The camera club that I belong to organises get-togethers through the summer to give people the opportunity to get out-and-about taking photographs as a group.
Of course, last year these couldn't go ahead - but there was a brief opportunity for a socially-distanced photowalk around Cambridge one evening.
The main aim was Street photography, and I knew that the perfect camera for this would be my Ricoh GRIII; but Cambridge is such a beautiful city, and with so few opportunities like this, I couldn't help but bring my main DSLR with me too. It was such a mistake. It wasn't so much the extra weight, or inconvenience of carrying and juggling two cameras - but it hampered "seeing" the scenes properly.
Whichever camera I was holding, I'd be thinking about what I could get with the other - and switching back and forth took away from the joy of being in the moment.
I knew that it would be a mistake, but couldn't shake the fear of turning up only to find fantastic subjects that were out of reach by having the wrong lens. It's a bad habit and one that I need to shake.
Within a short amount of time, it was obvious that, as expected, the little Ricoh GRIII was the right camera to have. The urban space suited a wide-angle. It was discrete enough to not draw the attention of passers-by, and it made getting quick shots from odd angles more practical.
This was most valuable for this image. Arriving at Trinity Passage, I knew that I wanted to take a shot of the dark, winding street - with it's row of identical buildings and chimneys looking like it hadn't changed in 500 years. I was hoping for a cyclist or person walking along - but immediately spotted a large puddle near the entrance from last night's rain and knew a reflection shot was on.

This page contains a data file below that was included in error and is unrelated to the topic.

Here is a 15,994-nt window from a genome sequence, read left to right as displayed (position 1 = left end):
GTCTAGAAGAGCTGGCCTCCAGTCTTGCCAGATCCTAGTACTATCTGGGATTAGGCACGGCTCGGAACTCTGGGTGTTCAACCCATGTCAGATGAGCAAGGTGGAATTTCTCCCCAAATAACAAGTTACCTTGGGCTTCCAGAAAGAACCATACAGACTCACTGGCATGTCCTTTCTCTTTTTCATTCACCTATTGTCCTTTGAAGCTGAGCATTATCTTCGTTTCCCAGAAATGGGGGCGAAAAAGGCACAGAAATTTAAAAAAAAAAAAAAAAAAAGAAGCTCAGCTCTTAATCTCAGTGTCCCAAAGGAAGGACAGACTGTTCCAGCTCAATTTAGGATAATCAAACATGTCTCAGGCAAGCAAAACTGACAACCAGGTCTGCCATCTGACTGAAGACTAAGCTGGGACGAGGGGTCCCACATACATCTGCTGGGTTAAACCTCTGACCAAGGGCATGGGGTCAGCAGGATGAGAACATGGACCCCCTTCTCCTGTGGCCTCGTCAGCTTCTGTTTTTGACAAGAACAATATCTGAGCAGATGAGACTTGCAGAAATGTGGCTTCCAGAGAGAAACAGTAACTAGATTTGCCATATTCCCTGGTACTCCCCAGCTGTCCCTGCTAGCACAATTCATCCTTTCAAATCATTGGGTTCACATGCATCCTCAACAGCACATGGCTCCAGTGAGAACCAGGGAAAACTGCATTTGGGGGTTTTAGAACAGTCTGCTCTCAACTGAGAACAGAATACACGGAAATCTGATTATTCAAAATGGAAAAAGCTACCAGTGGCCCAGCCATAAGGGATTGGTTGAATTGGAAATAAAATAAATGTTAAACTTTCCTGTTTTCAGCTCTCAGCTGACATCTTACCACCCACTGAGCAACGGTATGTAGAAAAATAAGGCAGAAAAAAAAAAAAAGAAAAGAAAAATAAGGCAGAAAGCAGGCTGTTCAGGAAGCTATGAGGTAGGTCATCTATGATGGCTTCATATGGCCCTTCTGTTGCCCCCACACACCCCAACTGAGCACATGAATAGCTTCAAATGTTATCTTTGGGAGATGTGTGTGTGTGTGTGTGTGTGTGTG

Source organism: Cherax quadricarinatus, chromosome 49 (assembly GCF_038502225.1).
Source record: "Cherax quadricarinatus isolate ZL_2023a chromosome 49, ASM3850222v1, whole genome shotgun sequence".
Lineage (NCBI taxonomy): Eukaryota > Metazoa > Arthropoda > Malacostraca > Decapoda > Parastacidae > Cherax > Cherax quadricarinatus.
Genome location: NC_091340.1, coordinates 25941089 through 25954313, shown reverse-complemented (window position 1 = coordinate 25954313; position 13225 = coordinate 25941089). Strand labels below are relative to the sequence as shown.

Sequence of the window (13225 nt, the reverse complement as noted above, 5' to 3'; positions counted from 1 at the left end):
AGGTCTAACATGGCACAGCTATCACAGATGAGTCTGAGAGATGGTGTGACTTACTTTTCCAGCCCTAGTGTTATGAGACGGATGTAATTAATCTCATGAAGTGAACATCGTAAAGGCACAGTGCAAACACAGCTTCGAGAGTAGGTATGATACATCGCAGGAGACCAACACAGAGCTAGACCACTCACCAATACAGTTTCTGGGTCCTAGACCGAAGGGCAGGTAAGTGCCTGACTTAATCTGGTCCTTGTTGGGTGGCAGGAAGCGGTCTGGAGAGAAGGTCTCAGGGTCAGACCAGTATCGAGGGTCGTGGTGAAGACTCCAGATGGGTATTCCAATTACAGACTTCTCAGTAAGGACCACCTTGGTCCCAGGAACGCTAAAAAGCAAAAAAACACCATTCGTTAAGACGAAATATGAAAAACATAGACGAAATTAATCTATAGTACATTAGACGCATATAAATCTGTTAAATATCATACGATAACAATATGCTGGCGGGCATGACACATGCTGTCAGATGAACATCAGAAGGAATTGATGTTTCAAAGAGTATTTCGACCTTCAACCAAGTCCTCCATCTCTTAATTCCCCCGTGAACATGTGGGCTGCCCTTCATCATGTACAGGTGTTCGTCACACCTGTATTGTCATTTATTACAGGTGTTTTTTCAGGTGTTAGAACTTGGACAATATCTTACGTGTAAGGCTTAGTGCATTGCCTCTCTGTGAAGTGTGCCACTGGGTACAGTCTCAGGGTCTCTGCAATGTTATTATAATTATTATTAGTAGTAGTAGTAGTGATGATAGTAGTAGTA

The small camera allowed me to set this up, compose, and dial in the right settings quickly - with the back-screen showing me clearly what I was taking. I fired off a series of three or four images, and on reviewing later saw that one had managed to nail a bird in flight, right in the middle of the visible sky.
I was pleased with this image as it was taken. The Ricoh has a great colour texture to it's images, the leading lines were as I imagined, and the triangle of exposed sky fitted nicely.
It wasn't until a competition being run recently with the camera club asked for images under the theme of "Upside Down", that I thought to flip the whole image. I'd originally selected it because of the puddle reflection, but realised that the whole image took on a more ethereal and intriguing form completed turned over.
Happily, others seem to agree. The image score 19 / 20 in the competition - my highest score yet; and was selected as Photo of the Month - which has given me a huge boost!